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June Book of the Month: The DaVinci Code

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Seems like we're off and running.

Here are some posts from the summer reading thread to get you going:

In response to GWTW's query, "What's it about?" BW Posted:

The author is Dan Brown. Here is a description from Amazon's pages: "In a two-day span, American symbologist Robert Langdon finds himself accused of murdering the curator of the Louvre, on the run through the streets of Paris and London, and teamed up with French cryptologist Sophie Neveu to uncover nothing less than the secret location of the Holy Grail. It appears that a conservative Catholic bishop might be on the verge of destroying the Grail, which includes an alternate history of Christ that could bring down the church. Whoever is ordering the deaths of the Grail's guardians--modern-day members of an ancient society descended from the famed Knights Templar--must be stopped before the treasure is lost forever. To do so, Langdon and Neveu have to solve a series of ciphers and riddles while evading a tireless French police commander and a ruthless albino monk. Despite being hampered by clunky flashback sequences and place descriptions that read like tourist brochures, the story is full of brain-teasing puzzles and fascinating insights into religious history and art. Ultimately, Brown's intricate plot delivers more satisfying twists than a licorice factory. Frank Sennett

Copyright © American Library Association. All rights reserved"

Vagansmom replied:

I'm on page 154 right now. I SHOULD be cleaning the house, preparing a meal, taking a shower but all I want to do is read.

I see why people are so enthralled by it. It's chock-full of background on all kinds of topics: the Catholic Church's relationship to Opus Dei and paganism, feminism, fine arts and the lives of the artists, architecture, religious symbology, cryptology, mathematics (Fibonacci sequence is a biggie here) as well as being a really good mystery and, I hear, romance too.

Here's the link to The DaVinci Code on Amazon.

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Just last night I saw a program on the History Channel about the "Holy Grail'--and the theory states that it was not a cup---but the 'blood line' of Christ and chronicled His descendants through his union with Magdalen. I am off to the bookstore!.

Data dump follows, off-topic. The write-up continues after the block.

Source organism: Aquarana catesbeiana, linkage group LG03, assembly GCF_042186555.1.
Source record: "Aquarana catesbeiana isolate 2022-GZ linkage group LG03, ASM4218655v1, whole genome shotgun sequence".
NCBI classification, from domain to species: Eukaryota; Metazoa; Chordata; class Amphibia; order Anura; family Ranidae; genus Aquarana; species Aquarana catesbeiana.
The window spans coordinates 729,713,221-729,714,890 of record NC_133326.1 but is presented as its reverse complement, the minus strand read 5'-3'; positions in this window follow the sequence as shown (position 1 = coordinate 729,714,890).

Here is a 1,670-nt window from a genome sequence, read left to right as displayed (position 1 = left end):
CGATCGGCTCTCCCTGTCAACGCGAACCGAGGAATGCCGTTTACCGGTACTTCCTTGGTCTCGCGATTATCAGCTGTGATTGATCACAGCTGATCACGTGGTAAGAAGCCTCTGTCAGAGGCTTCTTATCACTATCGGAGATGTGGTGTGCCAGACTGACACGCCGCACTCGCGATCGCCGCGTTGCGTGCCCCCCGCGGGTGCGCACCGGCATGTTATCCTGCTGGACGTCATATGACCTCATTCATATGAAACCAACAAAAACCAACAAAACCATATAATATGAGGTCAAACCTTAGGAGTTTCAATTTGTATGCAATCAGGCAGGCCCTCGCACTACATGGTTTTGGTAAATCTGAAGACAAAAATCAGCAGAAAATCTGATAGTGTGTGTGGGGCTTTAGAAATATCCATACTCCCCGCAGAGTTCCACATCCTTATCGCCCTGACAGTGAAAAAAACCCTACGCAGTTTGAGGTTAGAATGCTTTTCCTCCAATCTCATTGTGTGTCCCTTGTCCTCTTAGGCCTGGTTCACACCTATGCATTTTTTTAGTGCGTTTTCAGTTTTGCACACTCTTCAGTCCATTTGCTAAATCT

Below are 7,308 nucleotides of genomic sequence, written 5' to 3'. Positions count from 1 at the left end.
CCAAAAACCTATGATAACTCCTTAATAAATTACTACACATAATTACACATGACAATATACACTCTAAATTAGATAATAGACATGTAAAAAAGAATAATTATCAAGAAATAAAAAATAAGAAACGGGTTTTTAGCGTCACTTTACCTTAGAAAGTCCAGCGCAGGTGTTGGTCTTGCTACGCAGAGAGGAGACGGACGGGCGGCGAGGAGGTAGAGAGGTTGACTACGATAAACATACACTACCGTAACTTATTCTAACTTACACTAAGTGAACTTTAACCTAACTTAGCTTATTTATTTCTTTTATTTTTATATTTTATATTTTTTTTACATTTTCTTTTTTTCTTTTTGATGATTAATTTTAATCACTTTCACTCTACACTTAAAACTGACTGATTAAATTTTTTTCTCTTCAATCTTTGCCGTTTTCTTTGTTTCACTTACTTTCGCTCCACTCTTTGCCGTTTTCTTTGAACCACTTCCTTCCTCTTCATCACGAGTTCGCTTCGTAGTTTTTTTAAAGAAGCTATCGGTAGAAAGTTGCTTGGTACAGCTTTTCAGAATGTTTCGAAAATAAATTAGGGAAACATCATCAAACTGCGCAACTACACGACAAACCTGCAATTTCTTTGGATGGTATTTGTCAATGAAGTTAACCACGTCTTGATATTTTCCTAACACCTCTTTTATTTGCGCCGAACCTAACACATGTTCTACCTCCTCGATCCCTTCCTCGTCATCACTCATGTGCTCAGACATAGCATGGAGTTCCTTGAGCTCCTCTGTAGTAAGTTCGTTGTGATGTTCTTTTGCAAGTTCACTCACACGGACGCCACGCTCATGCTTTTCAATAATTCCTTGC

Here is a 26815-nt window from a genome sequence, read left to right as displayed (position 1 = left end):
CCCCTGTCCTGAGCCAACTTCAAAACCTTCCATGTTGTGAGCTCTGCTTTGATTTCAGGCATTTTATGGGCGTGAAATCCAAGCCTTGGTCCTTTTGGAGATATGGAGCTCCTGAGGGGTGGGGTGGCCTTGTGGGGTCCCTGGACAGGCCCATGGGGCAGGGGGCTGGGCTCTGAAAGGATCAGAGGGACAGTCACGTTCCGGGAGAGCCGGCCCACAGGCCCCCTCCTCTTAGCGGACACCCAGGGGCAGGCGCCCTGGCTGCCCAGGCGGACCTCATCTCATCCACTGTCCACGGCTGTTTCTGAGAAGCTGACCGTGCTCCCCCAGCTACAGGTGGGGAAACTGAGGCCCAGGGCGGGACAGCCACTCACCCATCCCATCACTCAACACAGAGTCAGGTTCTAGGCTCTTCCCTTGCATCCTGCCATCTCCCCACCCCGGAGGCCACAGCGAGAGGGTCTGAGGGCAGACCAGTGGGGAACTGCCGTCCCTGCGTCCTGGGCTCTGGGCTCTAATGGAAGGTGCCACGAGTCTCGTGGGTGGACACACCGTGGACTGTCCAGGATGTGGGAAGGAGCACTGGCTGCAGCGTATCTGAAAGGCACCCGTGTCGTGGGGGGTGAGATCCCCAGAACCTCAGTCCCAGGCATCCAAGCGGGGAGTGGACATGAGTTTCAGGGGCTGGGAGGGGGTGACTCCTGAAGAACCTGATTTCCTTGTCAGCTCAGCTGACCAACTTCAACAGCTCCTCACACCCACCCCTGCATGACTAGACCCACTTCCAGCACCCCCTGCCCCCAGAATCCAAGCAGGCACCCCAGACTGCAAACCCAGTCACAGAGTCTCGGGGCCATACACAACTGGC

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I didn't realize that this book is apart of a series featuring Robert Langdon. Before The Da Vinci Code there was Angels & Demons and a new one is currently being written. It's also about a secret society, the Illuminati, and deals with the Catholic Church. There are a few references to Langdon's experiences in Vatican City, where A&D took place, in TDVC. I think I'll have to go out and read it now.

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On the religious content, I think we should be able to discuss it. If the content offends someone, then don't read the book or read these discussions. (Again, I haven't read it, but have read enough reviews to know that the content could be contentious. My prohibition against religious comments on the site are either the signature lines that some of the teens put in that are rather like religious bumper stickers, and we fear may put off those who are of another religion, that they will think the site is a religious site; and the throwaway comments that we all sometimes make, not meaning any harm, but on the nature of "just like an atheist" -- fill in the religious/nonreligious group.)

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Well, I've now purchased the book...but I am hoping to finish my current one first. I'm worried that you all are going to be too fast for me as you've already picked out one for July!

I know, I know... It's not a race! ;)

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An administrative note: The way you all handle this is up to you. I suggested DVC for the June book because it seemed that lots of people either had read, or were reading it. And I put up Bel Canto for July to give others a head start. If you want to change that to make DaVinci for June AND July, and move Bel Canto to August, that's fine with me.

Also, if you just want to have people make comments as they read -- that's one way. Or if you want to pose questions for discussion (start a new thread, perhaps, with Da Vinci Code, or DVC, in the thread title?) that's another way to do it.